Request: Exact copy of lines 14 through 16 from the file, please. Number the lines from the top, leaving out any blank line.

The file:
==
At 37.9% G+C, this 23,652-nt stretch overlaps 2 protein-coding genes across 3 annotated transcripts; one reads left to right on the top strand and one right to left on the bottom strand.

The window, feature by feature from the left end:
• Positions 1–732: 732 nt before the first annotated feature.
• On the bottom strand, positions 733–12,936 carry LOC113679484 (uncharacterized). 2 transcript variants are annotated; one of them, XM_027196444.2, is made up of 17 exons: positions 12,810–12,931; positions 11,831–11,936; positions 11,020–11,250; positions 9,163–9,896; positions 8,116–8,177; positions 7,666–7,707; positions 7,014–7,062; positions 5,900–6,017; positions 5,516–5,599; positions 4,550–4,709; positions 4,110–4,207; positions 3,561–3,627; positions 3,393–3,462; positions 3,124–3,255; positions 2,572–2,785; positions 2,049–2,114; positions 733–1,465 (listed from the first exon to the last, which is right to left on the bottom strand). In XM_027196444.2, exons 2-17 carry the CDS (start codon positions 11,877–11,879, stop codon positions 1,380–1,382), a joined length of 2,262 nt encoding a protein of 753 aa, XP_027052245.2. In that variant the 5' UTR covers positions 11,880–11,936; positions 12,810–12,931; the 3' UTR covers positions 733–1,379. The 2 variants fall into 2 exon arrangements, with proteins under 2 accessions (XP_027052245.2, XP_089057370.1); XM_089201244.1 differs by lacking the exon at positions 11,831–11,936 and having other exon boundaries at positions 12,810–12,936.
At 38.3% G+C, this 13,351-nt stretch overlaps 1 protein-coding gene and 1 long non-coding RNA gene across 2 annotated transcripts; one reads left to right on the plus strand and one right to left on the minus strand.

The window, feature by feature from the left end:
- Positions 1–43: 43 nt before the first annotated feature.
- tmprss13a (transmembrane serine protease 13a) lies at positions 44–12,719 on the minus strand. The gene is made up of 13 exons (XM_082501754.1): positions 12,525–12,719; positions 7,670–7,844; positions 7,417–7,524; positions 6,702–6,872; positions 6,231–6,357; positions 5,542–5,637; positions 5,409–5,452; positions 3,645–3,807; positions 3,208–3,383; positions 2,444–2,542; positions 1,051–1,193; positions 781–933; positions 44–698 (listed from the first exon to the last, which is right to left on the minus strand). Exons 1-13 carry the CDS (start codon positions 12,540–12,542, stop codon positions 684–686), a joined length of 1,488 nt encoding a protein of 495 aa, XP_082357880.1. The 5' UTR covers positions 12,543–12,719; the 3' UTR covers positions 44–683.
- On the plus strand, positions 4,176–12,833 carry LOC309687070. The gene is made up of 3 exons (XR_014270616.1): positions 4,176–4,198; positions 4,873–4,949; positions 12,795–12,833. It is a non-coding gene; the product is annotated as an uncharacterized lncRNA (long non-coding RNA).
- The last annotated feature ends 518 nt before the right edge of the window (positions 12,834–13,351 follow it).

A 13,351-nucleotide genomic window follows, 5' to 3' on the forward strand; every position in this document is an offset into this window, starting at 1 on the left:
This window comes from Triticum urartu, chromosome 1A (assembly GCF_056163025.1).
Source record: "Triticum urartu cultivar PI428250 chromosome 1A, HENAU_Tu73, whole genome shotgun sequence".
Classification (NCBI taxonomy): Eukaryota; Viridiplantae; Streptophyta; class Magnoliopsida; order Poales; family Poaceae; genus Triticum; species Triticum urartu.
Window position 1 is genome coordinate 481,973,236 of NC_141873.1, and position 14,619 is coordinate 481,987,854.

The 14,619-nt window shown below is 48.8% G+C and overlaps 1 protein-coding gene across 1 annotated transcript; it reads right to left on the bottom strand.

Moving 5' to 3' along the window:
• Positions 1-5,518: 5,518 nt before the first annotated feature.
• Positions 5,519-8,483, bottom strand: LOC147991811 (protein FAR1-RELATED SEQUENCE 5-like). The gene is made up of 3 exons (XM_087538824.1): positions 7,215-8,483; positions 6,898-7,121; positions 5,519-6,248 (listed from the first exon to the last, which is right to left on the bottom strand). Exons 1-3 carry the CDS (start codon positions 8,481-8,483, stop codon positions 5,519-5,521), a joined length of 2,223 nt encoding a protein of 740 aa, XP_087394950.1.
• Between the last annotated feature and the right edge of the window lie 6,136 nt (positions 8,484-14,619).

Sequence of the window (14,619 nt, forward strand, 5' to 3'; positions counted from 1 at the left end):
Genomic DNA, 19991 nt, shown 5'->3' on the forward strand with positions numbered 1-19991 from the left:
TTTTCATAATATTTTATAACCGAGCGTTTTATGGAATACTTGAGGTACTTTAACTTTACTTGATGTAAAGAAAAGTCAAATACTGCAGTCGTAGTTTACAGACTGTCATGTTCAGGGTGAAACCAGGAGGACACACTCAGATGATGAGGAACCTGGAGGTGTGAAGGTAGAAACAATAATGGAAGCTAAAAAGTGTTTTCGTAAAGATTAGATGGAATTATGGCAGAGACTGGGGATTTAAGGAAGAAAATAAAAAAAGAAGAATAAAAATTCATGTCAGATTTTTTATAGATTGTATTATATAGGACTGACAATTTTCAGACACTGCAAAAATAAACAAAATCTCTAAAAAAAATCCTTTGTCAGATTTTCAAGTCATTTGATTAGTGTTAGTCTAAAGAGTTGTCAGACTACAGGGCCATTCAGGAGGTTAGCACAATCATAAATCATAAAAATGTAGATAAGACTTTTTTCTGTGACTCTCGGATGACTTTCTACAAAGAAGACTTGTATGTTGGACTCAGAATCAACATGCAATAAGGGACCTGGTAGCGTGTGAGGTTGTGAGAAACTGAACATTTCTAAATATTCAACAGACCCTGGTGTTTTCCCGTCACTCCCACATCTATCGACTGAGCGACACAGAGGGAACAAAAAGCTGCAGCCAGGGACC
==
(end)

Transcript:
Classification (NCBI taxonomy): Eukaryota; Viridiplantae; Streptophyta; class Magnoliopsida; order Poales; family Poaceae; genus Triticum; species Triticum urartu.
Window position 1 is genome coordinate 481,973,236 of NC_141873.1, and position 14,619 is coordinate 481,987,854.

The 14,619-nt window shown below is 48.8% G+C and overlaps 1 protein-coding gene across 1 annotated transcript; it reads right to left on the bottom strand.